The weekend saw me further consolidating my comeback from injury with a rough 10km run which was meant as 12 minutes easy, then 3 miles at tempo pace, followed by 12 minutes easy again. My mile splits for this run went 8:06, 7:33, 6:39, 6:49, 6:45, and 7:53. That was exactly what I wanted from that session and so I was buzzing from that run – and it meant I’d reached 100% for Week 4 of Jantastic, putting me on 90% total overall. So no pressure for the sixth and final run of the week, other than insuring I got away on time and that I made it to Huddersfield in time. Because yes, I was working, and so it’s that most enjoyable pursuit of a working weekend – the Sunday long run to work. Because I can really diversify my route and it often leads to a big challenge as it inevitably involves a hill or two.
I ran along the muddy banks of the River Calder, over the railway line and into Colne Bridge. Except this time I continued down Leeds Road and turned onto the next section of the Calder. My phone was on the blink and so I was relying solely on memory and a little faith in Google Streetview. I was looking for a bridge to cross. There it was. The exit onto Wood Lane in Mirfield. There it was. I ascended Wood Lane, a long, hilly section, and then onto North Moor Lane, past a trailer and through an initially narrow, slightly frozen section. I didn’t get an ideal amount of sleep before and the sheer effort of so much climbing took it out of me – I suppose the miles had to catch up at one point. So just past five miles in, I stopped, nothing but hills and scenery. I had a gel. I don’t often take gels on training runs, but I suppose if anything I can regard it as a potential strategy I may employ for the marathon, though truth be told I don’t feel it made a great deal of difference other than perking me up a bit. Anyhoo, hilly section passed, I made my way through Kirkheaton, along another footpath trail/fell/staircase off Bankfield Lane, and continued along the way towards my final destination in Huddersfield town centre. I clocked the 10 miles in 1:20:03 – just three seconds off my personal estimate for the run. Ah well. 37.61 miles clocked this week, the most so far this year.
I’d had a thoroughly rewarding run – I did it without the aid of a map or compass for comfort; my memory and my faith in it came through, having failed me so often before, and as a result I’ve learned not just another route, but gained another three or four miles of trails for my running knowledge, all of which are suitable for running – i.e. not too narrow and prickly/not too boggy for my liking.
Sadly I don’t have any photos from this run, as parts of it were spectacular. It was a bit dark early doors and I couldn’t rely on my phone to basically freeze when I unlocked it. It seems to be fine now but if this post is up slightly later than normal, you know what to blame it on!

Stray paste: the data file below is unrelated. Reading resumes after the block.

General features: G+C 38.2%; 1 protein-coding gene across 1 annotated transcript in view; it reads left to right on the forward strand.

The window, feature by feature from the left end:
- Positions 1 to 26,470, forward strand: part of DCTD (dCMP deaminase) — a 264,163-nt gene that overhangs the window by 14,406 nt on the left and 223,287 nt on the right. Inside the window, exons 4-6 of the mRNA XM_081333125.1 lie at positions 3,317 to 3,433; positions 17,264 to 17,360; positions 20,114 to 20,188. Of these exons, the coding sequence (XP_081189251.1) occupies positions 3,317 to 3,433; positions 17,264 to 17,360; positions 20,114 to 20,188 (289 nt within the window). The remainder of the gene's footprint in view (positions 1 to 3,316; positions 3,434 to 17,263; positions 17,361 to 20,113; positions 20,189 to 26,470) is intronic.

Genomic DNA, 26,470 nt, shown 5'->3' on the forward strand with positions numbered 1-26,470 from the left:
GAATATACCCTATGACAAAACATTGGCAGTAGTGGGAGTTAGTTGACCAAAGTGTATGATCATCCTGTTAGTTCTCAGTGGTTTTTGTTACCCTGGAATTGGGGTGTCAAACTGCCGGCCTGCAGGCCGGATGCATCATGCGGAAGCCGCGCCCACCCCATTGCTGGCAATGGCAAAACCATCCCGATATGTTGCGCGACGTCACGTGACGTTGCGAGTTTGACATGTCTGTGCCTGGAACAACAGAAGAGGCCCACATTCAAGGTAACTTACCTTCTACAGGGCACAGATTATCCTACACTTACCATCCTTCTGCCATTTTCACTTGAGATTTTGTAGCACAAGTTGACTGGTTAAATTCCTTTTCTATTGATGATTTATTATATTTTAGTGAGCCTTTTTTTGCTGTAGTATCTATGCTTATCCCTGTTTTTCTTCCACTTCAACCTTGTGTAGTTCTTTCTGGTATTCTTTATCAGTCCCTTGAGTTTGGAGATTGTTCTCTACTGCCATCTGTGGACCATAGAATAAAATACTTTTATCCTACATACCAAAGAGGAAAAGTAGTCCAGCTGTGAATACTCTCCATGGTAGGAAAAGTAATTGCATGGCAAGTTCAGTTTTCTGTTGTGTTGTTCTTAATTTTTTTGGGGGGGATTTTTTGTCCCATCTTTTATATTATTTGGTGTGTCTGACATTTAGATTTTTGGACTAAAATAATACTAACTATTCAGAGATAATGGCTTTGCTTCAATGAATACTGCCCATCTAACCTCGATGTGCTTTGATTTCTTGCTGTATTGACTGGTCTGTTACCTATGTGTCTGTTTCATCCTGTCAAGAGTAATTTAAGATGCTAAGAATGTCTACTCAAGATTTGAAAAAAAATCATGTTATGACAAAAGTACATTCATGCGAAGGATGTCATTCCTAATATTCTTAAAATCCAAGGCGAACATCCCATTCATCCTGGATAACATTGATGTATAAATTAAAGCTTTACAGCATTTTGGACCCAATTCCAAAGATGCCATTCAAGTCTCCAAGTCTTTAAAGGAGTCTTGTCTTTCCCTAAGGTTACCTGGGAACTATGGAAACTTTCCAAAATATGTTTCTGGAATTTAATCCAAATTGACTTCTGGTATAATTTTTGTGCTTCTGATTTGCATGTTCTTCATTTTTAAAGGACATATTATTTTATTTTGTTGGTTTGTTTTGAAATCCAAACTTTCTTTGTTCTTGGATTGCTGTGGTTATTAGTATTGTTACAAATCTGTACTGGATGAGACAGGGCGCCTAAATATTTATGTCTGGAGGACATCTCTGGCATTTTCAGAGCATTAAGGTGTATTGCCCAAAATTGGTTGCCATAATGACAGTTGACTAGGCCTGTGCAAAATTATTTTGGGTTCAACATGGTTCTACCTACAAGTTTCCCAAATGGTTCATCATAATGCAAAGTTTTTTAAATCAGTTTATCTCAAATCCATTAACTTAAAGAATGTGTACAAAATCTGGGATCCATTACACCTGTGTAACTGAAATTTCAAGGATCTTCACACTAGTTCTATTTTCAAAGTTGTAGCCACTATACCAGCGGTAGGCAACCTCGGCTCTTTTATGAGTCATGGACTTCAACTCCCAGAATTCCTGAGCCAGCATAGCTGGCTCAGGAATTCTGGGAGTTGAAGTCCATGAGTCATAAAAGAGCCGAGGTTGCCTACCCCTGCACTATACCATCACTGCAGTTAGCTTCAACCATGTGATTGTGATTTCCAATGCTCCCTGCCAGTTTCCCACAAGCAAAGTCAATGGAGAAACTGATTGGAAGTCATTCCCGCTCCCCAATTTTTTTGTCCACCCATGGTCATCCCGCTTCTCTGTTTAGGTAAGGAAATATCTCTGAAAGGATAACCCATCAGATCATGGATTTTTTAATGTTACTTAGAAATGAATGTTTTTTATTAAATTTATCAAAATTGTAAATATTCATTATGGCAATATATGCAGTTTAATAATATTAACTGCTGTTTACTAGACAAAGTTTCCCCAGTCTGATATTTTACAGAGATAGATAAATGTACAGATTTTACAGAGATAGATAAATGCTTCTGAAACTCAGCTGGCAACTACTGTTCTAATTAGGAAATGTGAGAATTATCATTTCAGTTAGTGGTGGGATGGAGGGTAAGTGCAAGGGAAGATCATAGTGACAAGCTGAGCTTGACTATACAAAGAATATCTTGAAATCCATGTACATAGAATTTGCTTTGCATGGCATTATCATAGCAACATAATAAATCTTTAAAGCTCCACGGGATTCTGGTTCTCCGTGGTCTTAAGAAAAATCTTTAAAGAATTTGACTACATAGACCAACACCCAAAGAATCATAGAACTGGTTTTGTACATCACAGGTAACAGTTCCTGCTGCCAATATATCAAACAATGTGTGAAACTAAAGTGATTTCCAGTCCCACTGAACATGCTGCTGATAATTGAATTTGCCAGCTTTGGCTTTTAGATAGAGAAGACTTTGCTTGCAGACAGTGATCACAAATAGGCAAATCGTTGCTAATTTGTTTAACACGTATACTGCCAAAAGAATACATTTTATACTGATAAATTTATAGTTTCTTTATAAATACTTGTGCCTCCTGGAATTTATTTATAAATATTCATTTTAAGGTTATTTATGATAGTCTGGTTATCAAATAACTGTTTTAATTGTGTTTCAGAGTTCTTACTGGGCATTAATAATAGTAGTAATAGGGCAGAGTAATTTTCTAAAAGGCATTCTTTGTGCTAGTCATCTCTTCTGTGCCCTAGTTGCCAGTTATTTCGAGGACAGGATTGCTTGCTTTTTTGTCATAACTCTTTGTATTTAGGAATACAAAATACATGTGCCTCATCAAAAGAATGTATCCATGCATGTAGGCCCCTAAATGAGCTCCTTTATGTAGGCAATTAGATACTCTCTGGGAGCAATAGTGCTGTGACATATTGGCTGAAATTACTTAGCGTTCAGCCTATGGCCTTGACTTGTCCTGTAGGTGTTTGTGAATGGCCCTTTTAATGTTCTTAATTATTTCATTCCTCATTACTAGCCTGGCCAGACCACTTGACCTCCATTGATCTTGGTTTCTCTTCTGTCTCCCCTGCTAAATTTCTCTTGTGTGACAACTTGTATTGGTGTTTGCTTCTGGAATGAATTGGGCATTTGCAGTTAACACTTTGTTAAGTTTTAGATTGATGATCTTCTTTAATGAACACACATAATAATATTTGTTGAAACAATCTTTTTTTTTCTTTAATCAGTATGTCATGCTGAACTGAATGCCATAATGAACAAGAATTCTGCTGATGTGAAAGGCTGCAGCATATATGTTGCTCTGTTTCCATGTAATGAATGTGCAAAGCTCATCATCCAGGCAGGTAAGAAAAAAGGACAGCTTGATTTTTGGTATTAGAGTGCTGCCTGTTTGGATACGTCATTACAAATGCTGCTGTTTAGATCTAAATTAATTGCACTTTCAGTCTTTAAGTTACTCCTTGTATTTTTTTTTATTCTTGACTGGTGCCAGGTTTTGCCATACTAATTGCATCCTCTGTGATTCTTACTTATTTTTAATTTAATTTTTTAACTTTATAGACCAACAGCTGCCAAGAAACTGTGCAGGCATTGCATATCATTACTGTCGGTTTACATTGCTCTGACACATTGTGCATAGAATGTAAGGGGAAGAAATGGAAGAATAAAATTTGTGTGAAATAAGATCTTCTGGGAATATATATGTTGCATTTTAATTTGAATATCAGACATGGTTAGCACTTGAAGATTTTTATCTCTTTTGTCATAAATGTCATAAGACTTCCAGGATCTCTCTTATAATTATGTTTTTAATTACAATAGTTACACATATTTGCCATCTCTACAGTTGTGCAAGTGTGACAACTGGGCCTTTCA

There was one note of caution I suppose this had to end on, which was that during the run, I had to stop and stretch my ankles – an old theme from my earlier days of long runs which I thought I’d got the best of – maybe I can attribute that to my recent injury. It affected me 8 miles into that long run and I didn’t feel it again afterwards. And also, my left knee was a little sore afterwards – not at all during the run, but it’s something that seems to occur particularly after these long runs to work – I wonder if its down to the inactivity of sitting at my desk after the initial cooldown, stretch and shower at work. In any event, you be sure I’ll be posting this while I’m on my foam roller or stretching this evening, and will look to be ready for my Monday run which will be a gentler run home from work in the evening, and therefore maximising my recovery time.
It’s been a good week for me this week, having bounced back in such a way, getting to run in extreme weather conditions and getting into double-figure mileage at last. I got a developmental role progression at work which won’t bolster my pay but it does mark an incredible start to the year which I hope to reap the benefits from as the year unfolds. I finally got some new glasses after two months without – you’ll see me in those soon – and Leeds did the double over those pesky Terriers, haha!
Next week sees my long run pushed up to 12 miles, which without the pressure of having to get to work will be much easier and will act as my tune-up for Liversedge which is now two weeks away. Due to work and family arrangements, I can expect to have a pig of a time fitting in my interval sessions mid-week, but I’m sure I’ll find a way, and I’ll aim to at least get on the treadmill once if I can manage, just to break up time spent on the road.
Until then, onwards and upwards people. Happy running all! And weather lords, please, just please, can we have a little more snow?